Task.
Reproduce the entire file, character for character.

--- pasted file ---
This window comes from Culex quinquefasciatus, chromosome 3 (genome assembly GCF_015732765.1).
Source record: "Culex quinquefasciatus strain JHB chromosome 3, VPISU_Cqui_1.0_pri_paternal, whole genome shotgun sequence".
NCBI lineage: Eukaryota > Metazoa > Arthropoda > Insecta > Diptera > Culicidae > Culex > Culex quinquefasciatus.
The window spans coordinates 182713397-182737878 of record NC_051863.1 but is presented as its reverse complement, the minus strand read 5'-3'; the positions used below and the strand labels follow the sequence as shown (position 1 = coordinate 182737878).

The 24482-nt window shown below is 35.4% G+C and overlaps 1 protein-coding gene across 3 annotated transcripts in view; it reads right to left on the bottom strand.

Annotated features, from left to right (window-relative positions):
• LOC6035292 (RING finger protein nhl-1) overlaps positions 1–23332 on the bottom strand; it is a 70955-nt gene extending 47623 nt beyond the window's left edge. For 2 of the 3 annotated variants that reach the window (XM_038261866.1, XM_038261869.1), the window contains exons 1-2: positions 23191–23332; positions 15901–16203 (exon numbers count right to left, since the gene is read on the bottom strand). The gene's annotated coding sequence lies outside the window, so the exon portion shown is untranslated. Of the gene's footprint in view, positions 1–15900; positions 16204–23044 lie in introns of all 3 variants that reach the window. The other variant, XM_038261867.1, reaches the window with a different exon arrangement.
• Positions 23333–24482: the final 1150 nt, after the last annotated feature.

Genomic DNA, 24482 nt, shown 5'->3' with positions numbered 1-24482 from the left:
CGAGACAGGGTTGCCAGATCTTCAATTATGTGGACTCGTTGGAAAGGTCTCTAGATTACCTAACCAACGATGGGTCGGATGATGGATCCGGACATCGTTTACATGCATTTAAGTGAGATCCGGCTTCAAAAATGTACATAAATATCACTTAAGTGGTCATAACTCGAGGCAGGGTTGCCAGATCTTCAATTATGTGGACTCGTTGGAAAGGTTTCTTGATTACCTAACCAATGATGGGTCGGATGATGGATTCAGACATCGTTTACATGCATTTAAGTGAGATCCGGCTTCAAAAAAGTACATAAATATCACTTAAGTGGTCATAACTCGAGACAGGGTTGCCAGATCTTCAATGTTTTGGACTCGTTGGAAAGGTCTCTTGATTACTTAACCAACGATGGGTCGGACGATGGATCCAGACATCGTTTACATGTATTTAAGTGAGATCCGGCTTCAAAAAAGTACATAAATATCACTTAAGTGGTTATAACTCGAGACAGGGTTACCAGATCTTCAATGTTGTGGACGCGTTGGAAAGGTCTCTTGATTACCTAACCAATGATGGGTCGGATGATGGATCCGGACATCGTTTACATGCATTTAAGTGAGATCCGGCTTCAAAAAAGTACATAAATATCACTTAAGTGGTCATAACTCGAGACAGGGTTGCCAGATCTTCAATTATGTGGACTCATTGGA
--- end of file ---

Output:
This window comes from Culex quinquefasciatus, chromosome 3 (genome assembly GCF_015732765.1).
Source record: "Culex quinquefasciatus strain JHB chromosome 3, VPISU_Cqui_1.0_pri_paternal, whole genome shotgun sequence".
NCBI lineage: Eukaryota > Metazoa > Arthropoda > Insecta > Diptera > Culicidae > Culex > Culex quinquefasciatus.
The window spans coordinates 182713397-182737878 of record NC_051863.1 but is presented as its reverse complement, the minus strand read 5'-3'; the positions used below and the strand labels follow the sequence as shown (position 1 = coordinate 182737878).

The 24482-nt window shown below is 35.4% G+C and overlaps 1 protein-coding gene across 3 annotated transcripts in view; it reads right to left on the bottom strand.

Annotated features, from left to right (window-relative positions):
• LOC6035292 (RING finger protein nhl-1) overlaps positions 1–23332 on the bottom strand; it is a 70955-nt gene extending 47623 nt beyond the window's left edge. For 2 of the 3 annotated variants that reach the window (XM_038261866.1, XM_038261869.1), the window contains exons 1-2: positions 23191–23332; positions 15901–16203 (exon numbers count right to left, since the gene is read on the bottom strand). The gene's annotated coding sequence lies outside the window, so the exon portion shown is untranslated. Of the gene's footprint in view, positions 1–15900; positions 16204–23044 lie in introns of all 3 variants that reach the window. The other variant, XM_038261867.1, reaches the window with a different exon arrangement.
• Positions 23333–24482: the final 1150 nt, after the last annotated feature.

Genomic DNA, 24482 nt, shown 5'->3' with positions numbered 1-24482 from the left:
CGAGACAGGGTTGCCAGATCTTCAATTATGTGGACTCGTTGGAAAGGTCTCTAGATTACCTAACCAACGATGGGTCGGATGATGGATCCGGACATCGTTTACATGCATTTAAGTGAGATCCGGCTTCAAAAATGTACATAAATATCACTTAAGTGGTCATAACTCGAGGCAGGGTTGCCAGATCTTCAATTATGTGGACTCGTTGGAAAGGTTTCTTGATTACCTAACCAATGATGGGTCGGATGATGGATTCAGACATCGTTTACATGCATTTAAGTGAGATCCGGCTTCAAAAAAGTACATAAATATCACTTAAGTGGTCATAACTCGAGACAGGGTTGCCAGATCTTCAATGTTTTGGACTCGTTGGAAAGGTCTCTTGATTACTTAACCAACGATGGGTCGGACGATGGATCCAGACATCGTTTACATGTATTTAAGTGAGATCCGGCTTCAAAAAAGTACATAAATATCACTTAAGTGGTTATAACTCGAGACAGGGTTACCAGATCTTCAATGTTGTGGACGCGTTGGAAAGGTCTCTTGATTACCTAACCAATGATGGGTCGGATGATGGATCCGGACATCGTTTACATGCATTTAAGTGAGATCCGGCTTCAAAAAAGTACATAAATATCACTTAAGTGGTCATAACTCGAGACAGGGTTGCCAGATCTTCAATTATGTGGACTCATTGGA